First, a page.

Year of No Rain
In the spring of 1999, hunger and thirst are constant companions to 11-year-old Stephen and his family and friends in their southern Sudan village. Stephen wants to go back to his books, but the village school is closed due to civil war between the northern soldiers and the southern rebels. When bombs explode in their small village, Stephen’s mother tells him and his friends to quickly pack, and they run and hide before they’re caught by the enemy soldiers. Stephen leaves with a few precious possessions, wondering if each step will bring him closer to water, food, and freedom—and maybe home again someday.
Mead puts civil war in human terms thorugh the eyes of one young boy. In the context of an artfully told story, much is told about how war works…The history, the land, and the determination of a band of refugees to care for each other are vividly evoked in this important work. –Starred Kirkus Review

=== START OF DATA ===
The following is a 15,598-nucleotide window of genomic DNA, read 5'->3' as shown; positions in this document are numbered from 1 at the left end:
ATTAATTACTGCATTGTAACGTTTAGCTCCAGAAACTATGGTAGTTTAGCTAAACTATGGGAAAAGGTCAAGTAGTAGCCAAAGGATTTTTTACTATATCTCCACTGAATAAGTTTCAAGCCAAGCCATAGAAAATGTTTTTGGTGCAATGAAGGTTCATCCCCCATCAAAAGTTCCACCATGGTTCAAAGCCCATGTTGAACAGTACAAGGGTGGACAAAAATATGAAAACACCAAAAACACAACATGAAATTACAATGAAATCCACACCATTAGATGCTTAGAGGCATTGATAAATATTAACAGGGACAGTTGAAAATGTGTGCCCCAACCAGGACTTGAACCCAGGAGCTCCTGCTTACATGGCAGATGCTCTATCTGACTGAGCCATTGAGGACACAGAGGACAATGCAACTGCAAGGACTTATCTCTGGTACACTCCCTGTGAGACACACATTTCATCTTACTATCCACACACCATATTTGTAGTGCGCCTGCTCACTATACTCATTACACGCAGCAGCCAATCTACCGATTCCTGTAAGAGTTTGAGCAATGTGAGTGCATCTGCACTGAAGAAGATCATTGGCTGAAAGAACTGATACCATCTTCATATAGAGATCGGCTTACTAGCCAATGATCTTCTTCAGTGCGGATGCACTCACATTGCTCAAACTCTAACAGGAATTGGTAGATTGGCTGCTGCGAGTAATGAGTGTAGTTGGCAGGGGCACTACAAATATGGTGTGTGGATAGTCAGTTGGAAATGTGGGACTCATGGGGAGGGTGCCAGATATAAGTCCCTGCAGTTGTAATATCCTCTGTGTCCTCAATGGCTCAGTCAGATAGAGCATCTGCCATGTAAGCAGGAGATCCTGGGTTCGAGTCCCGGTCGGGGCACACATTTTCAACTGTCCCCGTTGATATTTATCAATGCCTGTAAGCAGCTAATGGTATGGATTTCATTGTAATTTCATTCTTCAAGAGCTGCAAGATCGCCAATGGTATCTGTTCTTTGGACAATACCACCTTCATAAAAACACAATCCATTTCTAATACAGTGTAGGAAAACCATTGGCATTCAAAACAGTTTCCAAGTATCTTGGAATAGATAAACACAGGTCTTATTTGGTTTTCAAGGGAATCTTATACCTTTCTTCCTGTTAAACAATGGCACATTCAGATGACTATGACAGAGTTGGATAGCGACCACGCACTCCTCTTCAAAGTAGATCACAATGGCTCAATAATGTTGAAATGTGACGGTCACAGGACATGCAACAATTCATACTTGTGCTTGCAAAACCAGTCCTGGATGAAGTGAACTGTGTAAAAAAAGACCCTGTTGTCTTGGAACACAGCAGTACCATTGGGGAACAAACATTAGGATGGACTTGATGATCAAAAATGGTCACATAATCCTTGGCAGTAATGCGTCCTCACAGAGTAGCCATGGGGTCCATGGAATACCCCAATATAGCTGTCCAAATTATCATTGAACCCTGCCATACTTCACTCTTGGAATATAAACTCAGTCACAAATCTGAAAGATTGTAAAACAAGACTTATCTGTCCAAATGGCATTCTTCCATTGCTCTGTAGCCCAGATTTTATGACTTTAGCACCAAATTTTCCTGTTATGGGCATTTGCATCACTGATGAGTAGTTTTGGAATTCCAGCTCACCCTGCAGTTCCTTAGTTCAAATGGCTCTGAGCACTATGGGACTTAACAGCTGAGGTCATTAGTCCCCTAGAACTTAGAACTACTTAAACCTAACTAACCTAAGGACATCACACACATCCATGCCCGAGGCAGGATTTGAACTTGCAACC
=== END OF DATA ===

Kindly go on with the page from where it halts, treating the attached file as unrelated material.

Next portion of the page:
Gr. 5-7. Like Mead’s Girl of Kosovo (2001), this novel tells the story of a contemporary child caught up in a brutal civil war in a far off country. In this book, the place is drought-stricken southern Sudan; the time is 1999. Stephen Majok, 11, is on the run with a group of boys after soldiers raid their village and slaughter nearly everyone, including his mother. The research is accurate, and Mead includes a historical note and a map… without sensationalism, Mead conveys the particulars of the place and the desperate longing of a displaced child for home, education, and peace. –Hazel Rochman
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